c) 3rd interview: observation of the practice, through the application of a questionnaire with closed questions to the PCP operating area, in addition to participant observation.

Each of the interviews with the professionals was carried out individually on different days. In this way, it was possible to identify the different perceptions between the focus of the company's PCP and the established practice in its productive environment.

As delimitation, this research defined the professionals who act in the strategic part and in the command of the PCP area as a management area of PCP, since these professionals are responsible for the managerial actions and the long-term planning of the area. Regarding the operational area, the professionals who were exclusively involved in the activities and functional tasks of PCP were considered.


Eight companies located in Serra Gaúcha with different characteristics, mainly because they were framed in different production environments, were analyzed.

Figure 4 presents the main characteristics of the companies studied based on the questions that were part of the research instrument.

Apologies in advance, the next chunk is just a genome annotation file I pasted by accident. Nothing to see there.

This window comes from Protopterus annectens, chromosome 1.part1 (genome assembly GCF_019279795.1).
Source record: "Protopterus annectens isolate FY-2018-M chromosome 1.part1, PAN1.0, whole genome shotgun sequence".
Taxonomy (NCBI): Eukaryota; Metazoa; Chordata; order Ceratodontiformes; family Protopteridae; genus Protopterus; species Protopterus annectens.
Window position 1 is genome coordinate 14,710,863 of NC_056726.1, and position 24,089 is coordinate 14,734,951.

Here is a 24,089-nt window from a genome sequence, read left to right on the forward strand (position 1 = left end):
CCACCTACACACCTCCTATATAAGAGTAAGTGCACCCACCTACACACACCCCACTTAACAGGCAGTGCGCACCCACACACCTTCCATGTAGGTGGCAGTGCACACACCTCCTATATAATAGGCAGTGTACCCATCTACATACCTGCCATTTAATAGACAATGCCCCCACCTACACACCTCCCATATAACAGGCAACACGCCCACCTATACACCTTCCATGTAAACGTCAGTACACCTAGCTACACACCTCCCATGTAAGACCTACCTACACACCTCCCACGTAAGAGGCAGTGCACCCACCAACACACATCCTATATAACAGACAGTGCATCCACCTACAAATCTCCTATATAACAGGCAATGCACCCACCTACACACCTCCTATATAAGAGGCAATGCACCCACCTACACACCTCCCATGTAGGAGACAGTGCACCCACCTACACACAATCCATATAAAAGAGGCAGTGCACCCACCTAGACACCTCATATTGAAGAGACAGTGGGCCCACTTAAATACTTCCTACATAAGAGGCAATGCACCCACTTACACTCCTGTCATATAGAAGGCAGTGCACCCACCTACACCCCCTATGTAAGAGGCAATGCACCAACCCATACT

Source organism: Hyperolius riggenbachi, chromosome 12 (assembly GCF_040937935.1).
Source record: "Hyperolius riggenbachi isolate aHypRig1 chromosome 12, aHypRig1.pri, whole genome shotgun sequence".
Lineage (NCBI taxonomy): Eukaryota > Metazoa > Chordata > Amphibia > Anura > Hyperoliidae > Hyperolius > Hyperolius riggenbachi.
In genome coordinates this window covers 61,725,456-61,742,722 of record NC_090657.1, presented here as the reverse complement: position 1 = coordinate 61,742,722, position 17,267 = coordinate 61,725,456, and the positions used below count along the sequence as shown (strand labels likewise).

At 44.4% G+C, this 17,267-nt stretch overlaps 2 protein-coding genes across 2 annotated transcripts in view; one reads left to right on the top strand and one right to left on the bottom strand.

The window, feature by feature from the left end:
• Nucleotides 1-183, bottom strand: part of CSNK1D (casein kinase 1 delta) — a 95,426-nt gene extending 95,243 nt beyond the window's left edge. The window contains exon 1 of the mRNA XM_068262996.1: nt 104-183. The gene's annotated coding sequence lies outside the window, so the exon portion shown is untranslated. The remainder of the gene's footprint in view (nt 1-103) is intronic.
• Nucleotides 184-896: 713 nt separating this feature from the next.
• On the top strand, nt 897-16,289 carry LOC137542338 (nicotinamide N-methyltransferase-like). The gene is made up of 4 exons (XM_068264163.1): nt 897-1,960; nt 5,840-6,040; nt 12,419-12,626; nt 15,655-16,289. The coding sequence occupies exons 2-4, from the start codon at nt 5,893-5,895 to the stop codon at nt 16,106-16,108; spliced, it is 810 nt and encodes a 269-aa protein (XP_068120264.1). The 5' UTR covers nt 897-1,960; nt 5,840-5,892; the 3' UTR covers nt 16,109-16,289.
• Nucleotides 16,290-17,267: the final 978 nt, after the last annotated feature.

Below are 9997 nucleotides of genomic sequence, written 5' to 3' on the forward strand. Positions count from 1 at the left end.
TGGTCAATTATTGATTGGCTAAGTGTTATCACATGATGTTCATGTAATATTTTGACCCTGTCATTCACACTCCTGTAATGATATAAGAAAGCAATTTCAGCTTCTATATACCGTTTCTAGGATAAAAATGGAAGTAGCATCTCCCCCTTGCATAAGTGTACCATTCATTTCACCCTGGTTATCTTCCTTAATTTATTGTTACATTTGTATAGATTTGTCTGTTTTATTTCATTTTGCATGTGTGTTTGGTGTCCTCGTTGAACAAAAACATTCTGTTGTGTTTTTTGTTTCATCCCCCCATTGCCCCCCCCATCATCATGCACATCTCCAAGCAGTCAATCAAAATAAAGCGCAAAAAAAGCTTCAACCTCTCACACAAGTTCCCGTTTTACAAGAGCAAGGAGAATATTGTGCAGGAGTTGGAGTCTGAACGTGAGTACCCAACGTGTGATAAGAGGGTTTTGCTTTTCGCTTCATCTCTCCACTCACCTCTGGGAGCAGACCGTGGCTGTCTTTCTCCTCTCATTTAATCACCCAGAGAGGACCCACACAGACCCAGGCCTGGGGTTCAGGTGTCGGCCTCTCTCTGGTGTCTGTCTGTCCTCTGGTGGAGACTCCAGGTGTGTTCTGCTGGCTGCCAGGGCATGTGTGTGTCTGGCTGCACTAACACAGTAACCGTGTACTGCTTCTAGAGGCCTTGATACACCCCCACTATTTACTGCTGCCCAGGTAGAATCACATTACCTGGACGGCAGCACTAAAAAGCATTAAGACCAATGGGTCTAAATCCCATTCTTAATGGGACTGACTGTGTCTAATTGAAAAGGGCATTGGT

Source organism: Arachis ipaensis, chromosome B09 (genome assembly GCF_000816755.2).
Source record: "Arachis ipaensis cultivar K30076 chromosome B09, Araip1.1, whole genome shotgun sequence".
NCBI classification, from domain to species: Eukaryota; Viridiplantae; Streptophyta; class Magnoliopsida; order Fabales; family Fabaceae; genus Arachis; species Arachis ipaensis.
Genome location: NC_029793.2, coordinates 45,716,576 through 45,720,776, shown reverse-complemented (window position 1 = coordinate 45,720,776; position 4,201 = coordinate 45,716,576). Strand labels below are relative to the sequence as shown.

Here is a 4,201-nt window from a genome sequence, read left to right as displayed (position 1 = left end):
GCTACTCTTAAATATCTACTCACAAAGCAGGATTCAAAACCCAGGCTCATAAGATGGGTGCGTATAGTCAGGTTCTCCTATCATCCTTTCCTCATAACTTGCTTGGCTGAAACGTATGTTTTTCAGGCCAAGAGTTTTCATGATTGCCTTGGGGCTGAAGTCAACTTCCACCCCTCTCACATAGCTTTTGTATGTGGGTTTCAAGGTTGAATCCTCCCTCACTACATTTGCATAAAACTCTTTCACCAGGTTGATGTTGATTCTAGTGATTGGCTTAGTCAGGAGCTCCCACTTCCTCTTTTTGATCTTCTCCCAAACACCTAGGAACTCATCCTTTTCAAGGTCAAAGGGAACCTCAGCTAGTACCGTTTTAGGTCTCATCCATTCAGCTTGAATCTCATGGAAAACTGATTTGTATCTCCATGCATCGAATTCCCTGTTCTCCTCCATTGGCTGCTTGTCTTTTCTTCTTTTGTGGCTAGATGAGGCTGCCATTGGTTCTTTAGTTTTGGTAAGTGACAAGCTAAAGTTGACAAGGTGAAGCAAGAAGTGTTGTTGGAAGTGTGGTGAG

Figure 4. Differences in business identification


Source: Own elaboration.

PCP focus adherence with the reality of the company

Company PCP Focus

A semi-structured interview was conducted with the PCP managers of each of the companies. The objective of this interview was to know the focus of the PCP determined by the management of the company, which chose one of the six available focus possibilities, as shown in Figure 3. Each of these six possibilities of focus has an association with a specific PCP technique, also presented in Figure 3. Thus, Figure 5 presents the focus established by the managers of each company and the associated PCP technique.

Figure 5. Company PCP Focus


Source: Research Data.

Knowledge of the company's PCP focus is important for later comparison with the practice verified by the values obtained through the application of the questionnaire. It is important to emphasize that the establishment of the focus was not determined by the attribution of values.